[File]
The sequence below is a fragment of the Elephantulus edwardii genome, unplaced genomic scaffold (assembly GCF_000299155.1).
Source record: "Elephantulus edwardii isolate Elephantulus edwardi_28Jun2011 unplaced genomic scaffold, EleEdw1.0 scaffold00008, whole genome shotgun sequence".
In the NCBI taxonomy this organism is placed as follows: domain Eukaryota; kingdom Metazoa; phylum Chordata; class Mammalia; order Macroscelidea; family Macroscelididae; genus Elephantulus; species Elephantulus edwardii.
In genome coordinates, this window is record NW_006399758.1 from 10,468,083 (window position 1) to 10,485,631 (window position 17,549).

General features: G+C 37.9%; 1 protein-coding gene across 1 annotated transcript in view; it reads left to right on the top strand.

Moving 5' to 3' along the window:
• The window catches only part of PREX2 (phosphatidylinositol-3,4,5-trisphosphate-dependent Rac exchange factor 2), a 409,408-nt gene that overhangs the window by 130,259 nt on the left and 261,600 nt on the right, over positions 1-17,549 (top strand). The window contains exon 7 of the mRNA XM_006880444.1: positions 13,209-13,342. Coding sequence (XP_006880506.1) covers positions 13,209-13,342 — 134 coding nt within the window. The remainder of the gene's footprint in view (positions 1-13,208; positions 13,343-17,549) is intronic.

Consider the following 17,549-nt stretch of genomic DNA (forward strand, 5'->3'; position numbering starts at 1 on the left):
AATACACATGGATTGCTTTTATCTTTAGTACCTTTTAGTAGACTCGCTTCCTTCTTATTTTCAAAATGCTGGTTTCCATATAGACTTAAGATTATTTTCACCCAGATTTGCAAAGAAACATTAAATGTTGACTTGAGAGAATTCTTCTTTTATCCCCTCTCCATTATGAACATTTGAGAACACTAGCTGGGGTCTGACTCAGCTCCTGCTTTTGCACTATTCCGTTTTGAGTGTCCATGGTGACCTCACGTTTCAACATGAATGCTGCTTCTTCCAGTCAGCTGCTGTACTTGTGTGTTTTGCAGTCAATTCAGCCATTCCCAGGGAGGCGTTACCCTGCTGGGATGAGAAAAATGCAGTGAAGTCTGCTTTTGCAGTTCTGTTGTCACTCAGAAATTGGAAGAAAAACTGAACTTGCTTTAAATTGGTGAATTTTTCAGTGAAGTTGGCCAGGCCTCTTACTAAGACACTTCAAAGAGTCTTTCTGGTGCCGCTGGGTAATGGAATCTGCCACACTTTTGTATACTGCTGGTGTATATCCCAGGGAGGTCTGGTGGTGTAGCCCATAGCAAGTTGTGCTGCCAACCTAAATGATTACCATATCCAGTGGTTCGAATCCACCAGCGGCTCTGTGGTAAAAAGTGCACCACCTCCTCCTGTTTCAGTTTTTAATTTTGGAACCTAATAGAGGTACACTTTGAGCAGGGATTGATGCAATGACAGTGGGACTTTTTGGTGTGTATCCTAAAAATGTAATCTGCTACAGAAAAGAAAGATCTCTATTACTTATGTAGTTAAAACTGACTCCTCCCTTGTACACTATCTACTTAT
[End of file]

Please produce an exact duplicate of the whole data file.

The sequence below is a fragment of the Elephantulus edwardii genome, unplaced genomic scaffold (assembly GCF_000299155.1).
Source record: "Elephantulus edwardii isolate Elephantulus edwardi_28Jun2011 unplaced genomic scaffold, EleEdw1.0 scaffold00008, whole genome shotgun sequence".
In the NCBI taxonomy this organism is placed as follows: domain Eukaryota; kingdom Metazoa; phylum Chordata; class Mammalia; order Macroscelidea; family Macroscelididae; genus Elephantulus; species Elephantulus edwardii.
In genome coordinates, this window is record NW_006399758.1 from 10,468,083 (window position 1) to 10,485,631 (window position 17,549).

General features: G+C 37.9%; 1 protein-coding gene across 1 annotated transcript in view; it reads left to right on the top strand.

Moving 5' to 3' along the window:
• The window catches only part of PREX2 (phosphatidylinositol-3,4,5-trisphosphate-dependent Rac exchange factor 2), a 409,408-nt gene that overhangs the window by 130,259 nt on the left and 261,600 nt on the right, over positions 1-17,549 (top strand). The window contains exon 7 of the mRNA XM_006880444.1: positions 13,209-13,342. Coding sequence (XP_006880506.1) covers positions 13,209-13,342 — 134 coding nt within the window. The remainder of the gene's footprint in view (positions 1-13,208; positions 13,343-17,549) is intronic.

Consider the following 17,549-nt stretch of genomic DNA (forward strand, 5'->3'; position numbering starts at 1 on the left):
AATACACATGGATTGCTTTTATCTTTAGTACCTTTTAGTAGACTCGCTTCCTTCTTATTTTCAAAATGCTGGTTTCCATATAGACTTAAGATTATTTTCACCCAGATTTGCAAAGAAACATTAAATGTTGACTTGAGAGAATTCTTCTTTTATCCCCTCTCCATTATGAACATTTGAGAACACTAGCTGGGGTCTGACTCAGCTCCTGCTTTTGCACTATTCCGTTTTGAGTGTCCATGGTGACCTCACGTTTCAACATGAATGCTGCTTCTTCCAGTCAGCTGCTGTACTTGTGTGTTTTGCAGTCAATTCAGCCATTCCCAGGGAGGCGTTACCCTGCTGGGATGAGAAAAATGCAGTGAAGTCTGCTTTTGCAGTTCTGTTGTCACTCAGAAATTGGAAGAAAAACTGAACTTGCTTTAAATTGGTGAATTTTTCAGTGAAGTTGGCCAGGCCTCTTACTAAGACACTTCAAAGAGTCTTTCTGGTGCCGCTGGGTAATGGAATCTGCCACACTTTTGTATACTGCTGGTGTATATCCCAGGGAGGTCTGGTGGTGTAGCCCATAGCAAGTTGTGCTGCCAACCTAAATGATTACCATATCCAGTGGTTCGAATCCACCAGCGGCTCTGTGGTAAAAAGTGCACCACCTCCTCCTGTTTCAGTTTTTAATTTTGGAACCTAATAGAGGTACACTTTGAGCAGGGATTGATGCAATGACAGTGGGACTTTTTGGTGTGTATCCTAAAAATGTAATCTGCTACAGAAAAGAAAGATCTCTATTACTTATGTAGTTAAAACTGACTCCTCCCTTGTACACTATCTACTTAT